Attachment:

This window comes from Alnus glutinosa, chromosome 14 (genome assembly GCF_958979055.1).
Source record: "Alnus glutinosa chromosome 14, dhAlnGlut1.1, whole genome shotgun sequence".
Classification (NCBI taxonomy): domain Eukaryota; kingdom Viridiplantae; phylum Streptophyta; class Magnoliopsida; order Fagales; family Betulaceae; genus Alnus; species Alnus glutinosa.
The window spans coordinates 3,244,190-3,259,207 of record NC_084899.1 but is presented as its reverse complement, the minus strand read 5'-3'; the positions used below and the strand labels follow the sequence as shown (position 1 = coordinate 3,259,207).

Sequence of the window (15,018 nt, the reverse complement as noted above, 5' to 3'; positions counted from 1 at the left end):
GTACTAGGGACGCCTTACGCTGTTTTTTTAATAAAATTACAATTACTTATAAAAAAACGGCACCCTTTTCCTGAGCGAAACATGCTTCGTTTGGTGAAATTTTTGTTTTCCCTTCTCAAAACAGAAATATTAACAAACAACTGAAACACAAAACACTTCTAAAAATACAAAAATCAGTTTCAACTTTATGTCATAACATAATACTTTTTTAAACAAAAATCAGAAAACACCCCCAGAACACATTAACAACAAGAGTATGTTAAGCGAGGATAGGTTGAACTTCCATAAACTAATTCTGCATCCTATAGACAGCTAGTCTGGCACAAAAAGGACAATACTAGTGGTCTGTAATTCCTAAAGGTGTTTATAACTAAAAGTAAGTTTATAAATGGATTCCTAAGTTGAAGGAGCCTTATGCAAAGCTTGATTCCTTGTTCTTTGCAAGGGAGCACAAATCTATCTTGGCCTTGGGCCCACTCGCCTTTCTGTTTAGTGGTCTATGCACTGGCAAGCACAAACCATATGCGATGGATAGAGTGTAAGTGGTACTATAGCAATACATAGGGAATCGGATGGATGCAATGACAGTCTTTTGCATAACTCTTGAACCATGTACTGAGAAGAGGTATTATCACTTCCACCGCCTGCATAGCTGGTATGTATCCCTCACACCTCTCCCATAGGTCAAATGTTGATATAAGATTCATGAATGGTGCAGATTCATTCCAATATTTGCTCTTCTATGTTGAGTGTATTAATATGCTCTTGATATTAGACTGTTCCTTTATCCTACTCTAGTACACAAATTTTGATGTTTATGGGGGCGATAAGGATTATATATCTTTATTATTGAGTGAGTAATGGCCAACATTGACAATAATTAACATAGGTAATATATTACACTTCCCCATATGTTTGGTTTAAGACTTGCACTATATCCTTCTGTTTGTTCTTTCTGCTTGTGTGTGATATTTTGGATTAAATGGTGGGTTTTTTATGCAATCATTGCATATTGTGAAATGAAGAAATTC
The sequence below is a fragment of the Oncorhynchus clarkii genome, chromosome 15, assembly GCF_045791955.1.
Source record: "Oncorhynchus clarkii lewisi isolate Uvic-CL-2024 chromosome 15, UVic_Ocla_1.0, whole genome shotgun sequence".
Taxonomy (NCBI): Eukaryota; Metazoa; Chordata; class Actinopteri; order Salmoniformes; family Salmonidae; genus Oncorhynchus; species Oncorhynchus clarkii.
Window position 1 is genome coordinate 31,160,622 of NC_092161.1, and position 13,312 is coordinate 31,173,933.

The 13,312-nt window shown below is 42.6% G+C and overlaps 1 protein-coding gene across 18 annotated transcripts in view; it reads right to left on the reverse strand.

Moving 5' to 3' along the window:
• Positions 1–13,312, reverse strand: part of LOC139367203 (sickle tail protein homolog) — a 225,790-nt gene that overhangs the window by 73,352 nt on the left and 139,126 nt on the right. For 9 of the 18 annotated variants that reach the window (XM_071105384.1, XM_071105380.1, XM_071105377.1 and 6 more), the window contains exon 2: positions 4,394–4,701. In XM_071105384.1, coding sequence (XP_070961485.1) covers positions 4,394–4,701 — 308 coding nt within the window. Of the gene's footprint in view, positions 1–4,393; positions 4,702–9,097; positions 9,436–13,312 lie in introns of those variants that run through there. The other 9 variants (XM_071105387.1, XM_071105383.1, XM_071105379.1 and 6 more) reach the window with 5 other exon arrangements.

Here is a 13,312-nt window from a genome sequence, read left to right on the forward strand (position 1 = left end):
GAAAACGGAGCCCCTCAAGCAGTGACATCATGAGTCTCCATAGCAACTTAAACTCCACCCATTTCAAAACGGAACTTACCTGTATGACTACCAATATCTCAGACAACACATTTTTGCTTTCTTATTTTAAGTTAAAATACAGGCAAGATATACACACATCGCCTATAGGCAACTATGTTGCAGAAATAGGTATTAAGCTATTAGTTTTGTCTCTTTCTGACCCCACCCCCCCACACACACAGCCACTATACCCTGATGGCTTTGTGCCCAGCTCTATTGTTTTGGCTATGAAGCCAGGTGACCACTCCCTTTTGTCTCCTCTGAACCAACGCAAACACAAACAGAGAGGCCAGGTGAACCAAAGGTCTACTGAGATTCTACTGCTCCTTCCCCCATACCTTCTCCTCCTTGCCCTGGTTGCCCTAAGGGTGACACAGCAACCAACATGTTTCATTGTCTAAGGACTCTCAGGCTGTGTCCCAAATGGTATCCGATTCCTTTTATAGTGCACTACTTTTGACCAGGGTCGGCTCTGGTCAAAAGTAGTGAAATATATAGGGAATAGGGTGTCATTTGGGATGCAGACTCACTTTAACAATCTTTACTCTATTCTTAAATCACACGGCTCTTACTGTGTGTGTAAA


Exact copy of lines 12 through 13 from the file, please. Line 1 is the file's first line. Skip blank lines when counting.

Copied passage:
Moving 5' to 3' along the window:
• Positions 1–13,312, reverse strand: part of LOC139367203 (sickle tail protein homolog) — a 225,790-nt gene that overhangs the window by 73,352 nt on the left and 139,126 nt on the right. For 9 of the 18 annotated variants that reach the window (XM_071105384.1, XM_071105380.1, XM_071105377.1 and 6 more), the window contains exon 2: positions 4,394–4,701. In XM_071105384.1, coding sequence (XP_070961485.1) covers positions 4,394–4,701 — 308 coding nt within the window. Of the gene's footprint in view, positions 1–4,393; positions 4,702–9,097; positions 9,436–13,312 lie in introns of those variants that run through there. The other 9 variants (XM_071105387.1, XM_071105383.1, XM_071105379.1 and 6 more) reach the window with 5 other exon arrangements.